The Mermaid Who Makes The Sea


This story for children or those still a child at heart is ‘in review’ at Kindle Direct. I hope to be able to offer it free sometime this coming week.

An excerpt.
Sunday morning arrived with its normal cloudless sky as dad set out up the hill, more in hope than a belief of summoning Jacobi. For the children’s sake I hope you appear today old man, he said quietly to himself.

“I’m not that old. Not measured by the overall age of this world I’m not! I just look old because I’ve had a hard life. Who are you?”

There was a flimsy, tiny shroud of mist sitting on top of dad’s head, with a bearded face poking from beneath who had a finger pointed at him, asking the questions.

“Come on man, answer me! Cat got your tongue has it?”
“I’m Teddy and Tilly’s dad. You met them along with my wife Mary five years ago and changed the weather for us. I must thank you for all your help, it was truly a miracle. My name’s Peter by the way! We have another favour to ask, but first would you like a cup of tea and something to eat? We would be delighted if you could come to our house. The youngsters would be so happy to see you again.”
“Pleased to meet you, dad,” the old man stretched down his right hand which Peter took, shaking it with enthusiasm.
“Thank you for your most kind offer, but I must refuse. I’ve come all the way from Russia to get here flying over Scotland this morning where the birds fed me well. I had all manner of things on the journey brought to me including haggis. Never tried it before. It was, how should I say; different. A little chewy! As far as the cup of tea goes, then I have plenty of my own. By making it all day long, I think I have the hang of it now. Why don’t you go down to the farm, fetch mum, Teddy and Tilly, whilst I lower a ladder making it big enough to carry your weight, then we can discuss what it is you all want? The kettle is boiling inside Nebula as we speak. Five cups will be poured by the time you get back. Sugar?” he asked, as dad disappeared down the hill towards his cheering family nodding his head in reply.
“Three spoonfuls, please. No, wait, I’ll have an extra one to celebrate!”


About Daniel Kemp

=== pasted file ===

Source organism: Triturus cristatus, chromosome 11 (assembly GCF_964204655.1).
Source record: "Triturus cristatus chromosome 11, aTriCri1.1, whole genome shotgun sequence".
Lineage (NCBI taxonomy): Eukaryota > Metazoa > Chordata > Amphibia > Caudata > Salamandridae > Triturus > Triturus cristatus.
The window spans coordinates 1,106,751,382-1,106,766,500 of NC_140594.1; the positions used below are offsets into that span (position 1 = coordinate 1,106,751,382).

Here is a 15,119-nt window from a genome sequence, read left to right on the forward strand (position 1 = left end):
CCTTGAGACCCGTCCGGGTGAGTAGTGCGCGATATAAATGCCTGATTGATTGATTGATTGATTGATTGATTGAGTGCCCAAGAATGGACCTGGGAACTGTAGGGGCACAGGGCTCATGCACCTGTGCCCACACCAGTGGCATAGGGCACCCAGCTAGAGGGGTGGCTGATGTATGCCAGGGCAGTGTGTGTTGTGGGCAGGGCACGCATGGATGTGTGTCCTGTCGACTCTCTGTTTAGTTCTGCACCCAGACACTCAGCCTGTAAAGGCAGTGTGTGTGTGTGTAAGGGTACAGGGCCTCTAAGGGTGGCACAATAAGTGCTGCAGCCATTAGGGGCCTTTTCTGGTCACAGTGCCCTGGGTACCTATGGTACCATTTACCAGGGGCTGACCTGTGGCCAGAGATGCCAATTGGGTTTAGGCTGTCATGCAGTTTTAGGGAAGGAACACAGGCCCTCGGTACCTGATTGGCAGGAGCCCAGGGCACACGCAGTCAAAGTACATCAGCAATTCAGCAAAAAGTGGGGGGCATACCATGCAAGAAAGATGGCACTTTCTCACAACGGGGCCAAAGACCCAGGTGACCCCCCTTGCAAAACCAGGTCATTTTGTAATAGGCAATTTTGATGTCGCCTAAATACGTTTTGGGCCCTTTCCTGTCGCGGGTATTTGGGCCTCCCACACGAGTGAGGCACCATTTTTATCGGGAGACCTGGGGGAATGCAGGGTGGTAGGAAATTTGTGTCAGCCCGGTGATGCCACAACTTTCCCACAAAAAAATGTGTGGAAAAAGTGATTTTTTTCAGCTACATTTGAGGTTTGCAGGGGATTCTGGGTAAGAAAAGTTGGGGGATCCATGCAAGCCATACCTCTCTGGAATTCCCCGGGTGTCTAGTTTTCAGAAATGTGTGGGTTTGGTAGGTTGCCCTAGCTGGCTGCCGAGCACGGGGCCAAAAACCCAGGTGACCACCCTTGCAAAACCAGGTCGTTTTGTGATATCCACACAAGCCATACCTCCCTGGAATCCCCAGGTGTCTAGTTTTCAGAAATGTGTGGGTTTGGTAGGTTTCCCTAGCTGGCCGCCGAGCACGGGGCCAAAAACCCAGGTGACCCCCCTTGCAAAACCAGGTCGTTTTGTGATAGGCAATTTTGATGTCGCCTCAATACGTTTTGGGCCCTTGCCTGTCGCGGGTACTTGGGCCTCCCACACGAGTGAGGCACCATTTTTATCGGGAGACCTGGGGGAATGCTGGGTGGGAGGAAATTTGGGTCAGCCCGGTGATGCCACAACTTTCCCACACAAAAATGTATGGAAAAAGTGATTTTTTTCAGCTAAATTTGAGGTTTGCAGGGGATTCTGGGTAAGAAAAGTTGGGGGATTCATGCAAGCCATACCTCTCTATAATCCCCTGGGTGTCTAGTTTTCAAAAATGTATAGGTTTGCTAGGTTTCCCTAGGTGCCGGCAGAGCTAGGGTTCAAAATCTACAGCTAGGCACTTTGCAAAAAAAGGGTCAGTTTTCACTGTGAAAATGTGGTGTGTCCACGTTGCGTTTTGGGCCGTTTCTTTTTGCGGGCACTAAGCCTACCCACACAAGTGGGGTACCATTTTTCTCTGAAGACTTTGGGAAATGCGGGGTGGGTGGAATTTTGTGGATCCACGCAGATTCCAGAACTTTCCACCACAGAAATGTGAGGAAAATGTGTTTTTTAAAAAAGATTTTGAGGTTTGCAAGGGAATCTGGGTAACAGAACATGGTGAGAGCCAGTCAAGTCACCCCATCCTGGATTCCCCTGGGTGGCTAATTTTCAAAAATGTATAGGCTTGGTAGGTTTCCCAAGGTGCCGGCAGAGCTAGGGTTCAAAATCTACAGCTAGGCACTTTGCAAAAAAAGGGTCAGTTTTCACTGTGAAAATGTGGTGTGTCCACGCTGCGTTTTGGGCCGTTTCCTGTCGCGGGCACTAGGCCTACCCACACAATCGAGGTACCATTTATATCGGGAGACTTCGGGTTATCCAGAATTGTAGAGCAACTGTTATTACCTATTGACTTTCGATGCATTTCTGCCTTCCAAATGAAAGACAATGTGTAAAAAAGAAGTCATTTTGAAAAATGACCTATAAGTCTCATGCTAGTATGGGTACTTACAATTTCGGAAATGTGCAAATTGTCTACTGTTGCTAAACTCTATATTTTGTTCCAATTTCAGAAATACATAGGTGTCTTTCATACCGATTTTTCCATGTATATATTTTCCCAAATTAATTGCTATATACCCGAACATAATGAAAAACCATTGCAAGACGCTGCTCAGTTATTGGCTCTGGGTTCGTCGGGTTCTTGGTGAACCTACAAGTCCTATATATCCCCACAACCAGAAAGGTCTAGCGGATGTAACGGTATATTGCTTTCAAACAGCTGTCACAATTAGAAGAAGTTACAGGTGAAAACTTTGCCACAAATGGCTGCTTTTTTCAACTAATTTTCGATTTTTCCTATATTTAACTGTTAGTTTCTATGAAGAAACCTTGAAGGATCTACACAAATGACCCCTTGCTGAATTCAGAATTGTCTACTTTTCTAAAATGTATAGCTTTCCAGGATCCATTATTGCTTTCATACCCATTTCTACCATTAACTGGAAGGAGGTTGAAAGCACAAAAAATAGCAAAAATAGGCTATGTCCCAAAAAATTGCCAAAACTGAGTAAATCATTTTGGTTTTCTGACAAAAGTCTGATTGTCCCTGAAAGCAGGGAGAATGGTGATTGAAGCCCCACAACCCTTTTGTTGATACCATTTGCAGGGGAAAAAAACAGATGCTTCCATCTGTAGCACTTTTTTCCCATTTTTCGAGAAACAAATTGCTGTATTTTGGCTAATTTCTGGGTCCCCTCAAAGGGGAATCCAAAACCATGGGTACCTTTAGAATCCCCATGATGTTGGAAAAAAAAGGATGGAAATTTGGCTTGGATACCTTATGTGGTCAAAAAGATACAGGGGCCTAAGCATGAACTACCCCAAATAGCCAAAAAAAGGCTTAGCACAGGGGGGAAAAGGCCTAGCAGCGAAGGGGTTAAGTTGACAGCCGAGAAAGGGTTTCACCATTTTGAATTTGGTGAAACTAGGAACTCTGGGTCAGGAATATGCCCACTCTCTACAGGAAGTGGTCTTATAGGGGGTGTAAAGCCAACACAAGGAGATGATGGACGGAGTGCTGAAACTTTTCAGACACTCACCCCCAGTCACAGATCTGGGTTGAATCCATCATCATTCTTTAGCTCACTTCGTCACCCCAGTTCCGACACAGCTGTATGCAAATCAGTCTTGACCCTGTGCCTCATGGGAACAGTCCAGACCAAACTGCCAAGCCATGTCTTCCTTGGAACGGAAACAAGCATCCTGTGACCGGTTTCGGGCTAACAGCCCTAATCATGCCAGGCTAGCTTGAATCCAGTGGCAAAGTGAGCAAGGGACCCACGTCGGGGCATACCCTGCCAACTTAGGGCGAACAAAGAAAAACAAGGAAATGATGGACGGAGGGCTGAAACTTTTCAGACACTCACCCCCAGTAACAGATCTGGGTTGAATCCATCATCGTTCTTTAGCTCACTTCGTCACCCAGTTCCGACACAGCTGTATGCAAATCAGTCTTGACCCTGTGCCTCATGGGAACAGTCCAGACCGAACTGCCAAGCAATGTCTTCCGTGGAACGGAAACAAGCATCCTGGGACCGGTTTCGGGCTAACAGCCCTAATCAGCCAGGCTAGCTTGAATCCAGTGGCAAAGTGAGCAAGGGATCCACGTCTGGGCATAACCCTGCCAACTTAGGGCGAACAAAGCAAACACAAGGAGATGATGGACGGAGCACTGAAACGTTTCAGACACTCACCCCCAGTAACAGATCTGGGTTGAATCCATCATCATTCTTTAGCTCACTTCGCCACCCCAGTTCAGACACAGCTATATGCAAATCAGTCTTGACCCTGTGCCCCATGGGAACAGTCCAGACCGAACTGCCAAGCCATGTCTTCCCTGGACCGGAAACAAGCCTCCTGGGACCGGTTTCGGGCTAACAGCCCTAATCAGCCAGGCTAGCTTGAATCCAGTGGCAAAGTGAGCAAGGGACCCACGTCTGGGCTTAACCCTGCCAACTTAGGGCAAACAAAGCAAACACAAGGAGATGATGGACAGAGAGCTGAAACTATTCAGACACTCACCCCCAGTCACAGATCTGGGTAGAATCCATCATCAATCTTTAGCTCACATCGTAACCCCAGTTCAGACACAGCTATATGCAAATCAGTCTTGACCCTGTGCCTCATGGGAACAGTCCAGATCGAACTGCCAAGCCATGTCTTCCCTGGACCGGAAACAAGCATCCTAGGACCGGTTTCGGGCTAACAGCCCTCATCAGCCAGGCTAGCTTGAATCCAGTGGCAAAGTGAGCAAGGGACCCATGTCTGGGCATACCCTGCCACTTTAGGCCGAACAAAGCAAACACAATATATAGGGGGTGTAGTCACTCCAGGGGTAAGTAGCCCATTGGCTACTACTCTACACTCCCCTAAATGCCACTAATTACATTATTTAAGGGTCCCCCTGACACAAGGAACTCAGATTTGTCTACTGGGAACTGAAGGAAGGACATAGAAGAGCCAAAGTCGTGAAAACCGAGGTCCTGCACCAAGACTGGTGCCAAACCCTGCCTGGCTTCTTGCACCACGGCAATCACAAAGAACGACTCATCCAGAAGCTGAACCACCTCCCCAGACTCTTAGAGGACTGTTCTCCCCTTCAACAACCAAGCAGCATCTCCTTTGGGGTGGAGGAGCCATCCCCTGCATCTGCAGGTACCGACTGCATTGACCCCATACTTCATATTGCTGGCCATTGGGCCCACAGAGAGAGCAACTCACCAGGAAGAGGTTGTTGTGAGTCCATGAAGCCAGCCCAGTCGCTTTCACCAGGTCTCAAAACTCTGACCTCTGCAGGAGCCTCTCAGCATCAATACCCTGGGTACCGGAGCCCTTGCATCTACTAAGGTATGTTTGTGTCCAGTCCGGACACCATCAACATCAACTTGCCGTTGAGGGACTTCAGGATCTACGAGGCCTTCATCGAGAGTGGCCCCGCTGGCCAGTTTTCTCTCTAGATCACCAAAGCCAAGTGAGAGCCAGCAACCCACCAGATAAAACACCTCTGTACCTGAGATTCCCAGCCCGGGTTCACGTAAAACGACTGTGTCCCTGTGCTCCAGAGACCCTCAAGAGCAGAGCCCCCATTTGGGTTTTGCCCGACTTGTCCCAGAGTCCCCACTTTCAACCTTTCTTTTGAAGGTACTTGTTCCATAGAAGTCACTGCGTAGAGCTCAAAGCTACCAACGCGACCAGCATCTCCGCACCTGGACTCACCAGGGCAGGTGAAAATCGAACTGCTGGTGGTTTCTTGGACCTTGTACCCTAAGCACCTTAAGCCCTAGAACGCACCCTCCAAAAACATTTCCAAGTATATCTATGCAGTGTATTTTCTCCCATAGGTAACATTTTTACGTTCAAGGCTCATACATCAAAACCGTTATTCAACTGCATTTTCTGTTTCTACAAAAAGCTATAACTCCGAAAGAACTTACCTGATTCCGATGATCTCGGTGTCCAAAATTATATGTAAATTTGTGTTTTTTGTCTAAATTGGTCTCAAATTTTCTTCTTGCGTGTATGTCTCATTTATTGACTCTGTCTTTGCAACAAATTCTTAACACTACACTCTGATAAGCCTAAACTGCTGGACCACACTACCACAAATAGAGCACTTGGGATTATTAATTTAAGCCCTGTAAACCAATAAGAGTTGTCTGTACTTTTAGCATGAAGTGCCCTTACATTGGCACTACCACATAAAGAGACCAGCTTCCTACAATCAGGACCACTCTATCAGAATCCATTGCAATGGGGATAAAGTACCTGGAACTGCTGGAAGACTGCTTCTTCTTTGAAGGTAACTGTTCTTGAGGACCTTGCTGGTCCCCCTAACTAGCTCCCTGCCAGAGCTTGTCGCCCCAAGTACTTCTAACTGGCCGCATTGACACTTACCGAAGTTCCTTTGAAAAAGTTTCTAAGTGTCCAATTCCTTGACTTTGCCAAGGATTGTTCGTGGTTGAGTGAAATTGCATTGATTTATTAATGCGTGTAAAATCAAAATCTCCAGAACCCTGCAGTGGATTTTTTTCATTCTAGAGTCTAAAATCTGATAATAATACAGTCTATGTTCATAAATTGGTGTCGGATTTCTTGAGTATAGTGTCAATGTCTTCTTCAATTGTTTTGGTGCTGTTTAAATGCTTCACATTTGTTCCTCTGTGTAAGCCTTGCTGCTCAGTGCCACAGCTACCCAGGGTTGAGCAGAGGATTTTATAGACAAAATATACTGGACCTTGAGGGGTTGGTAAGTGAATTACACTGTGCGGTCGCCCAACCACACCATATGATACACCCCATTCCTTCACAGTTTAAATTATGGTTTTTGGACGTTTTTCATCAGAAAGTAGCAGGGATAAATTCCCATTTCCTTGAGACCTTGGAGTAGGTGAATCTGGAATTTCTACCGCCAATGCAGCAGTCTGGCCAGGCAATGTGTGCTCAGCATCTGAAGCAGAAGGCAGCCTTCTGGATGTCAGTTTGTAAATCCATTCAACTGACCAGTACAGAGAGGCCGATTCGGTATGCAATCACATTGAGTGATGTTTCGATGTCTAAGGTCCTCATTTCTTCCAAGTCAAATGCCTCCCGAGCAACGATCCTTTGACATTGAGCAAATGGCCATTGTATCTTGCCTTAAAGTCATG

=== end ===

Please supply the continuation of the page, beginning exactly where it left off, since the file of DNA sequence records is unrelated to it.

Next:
Daniel Kemp is a seventy-four-year-old member of The Society of Authors. He is also a bestselling writer. He writes stories that appeal to those who like challenging themselves to solve mysteries that are set out before their eyes. His introduction to the world of espionage and mystery happened at an early age when his father was employed by the War Office in Whitehall, London, at the end of WWII. However, it wasn’t until after his father died that he showed any interest in anything other than himself! On leaving academia he took on many roles in his working life: a London police officer, mini-cab business owner, pub tenant and licensed London taxi driver, but never did he plan to become a writer. Nevertheless, after a road traffic incident left him suffering from PTSD and effectively—out of paid work for four years, he wrote and self-published his first novel —The Desolate Garden. Within three months of publication, that book was under a paid option to become a $30 million film. The option lasted for six years until distribution became an insurmountable problem for the production company. All ten of his novels are now published by Next Chapter Publishing Company which has added an edition titled The Heirs And Descendants Collection, which holds all four books of that series, alongside an edition titled The Lies And Consequences Collection which contains all four volumes of that series. He is the recipient of rave reviews from a prestigious Manhattan publication and described as—the new Graham Green—by a highly placed executive of Waterstones Books, for whom he did a countrywide tour of book signing events. He has also appeared on 'live' television in the UK publicising his first novel. He likes to write quotes and it's on Goodreads where you can find them--- An example of these quotes opens his novel--Once I Was A Soldier:--There is no morality to be found in evil. But to recognise that which is truly evil one must forget the rules of morality. Less
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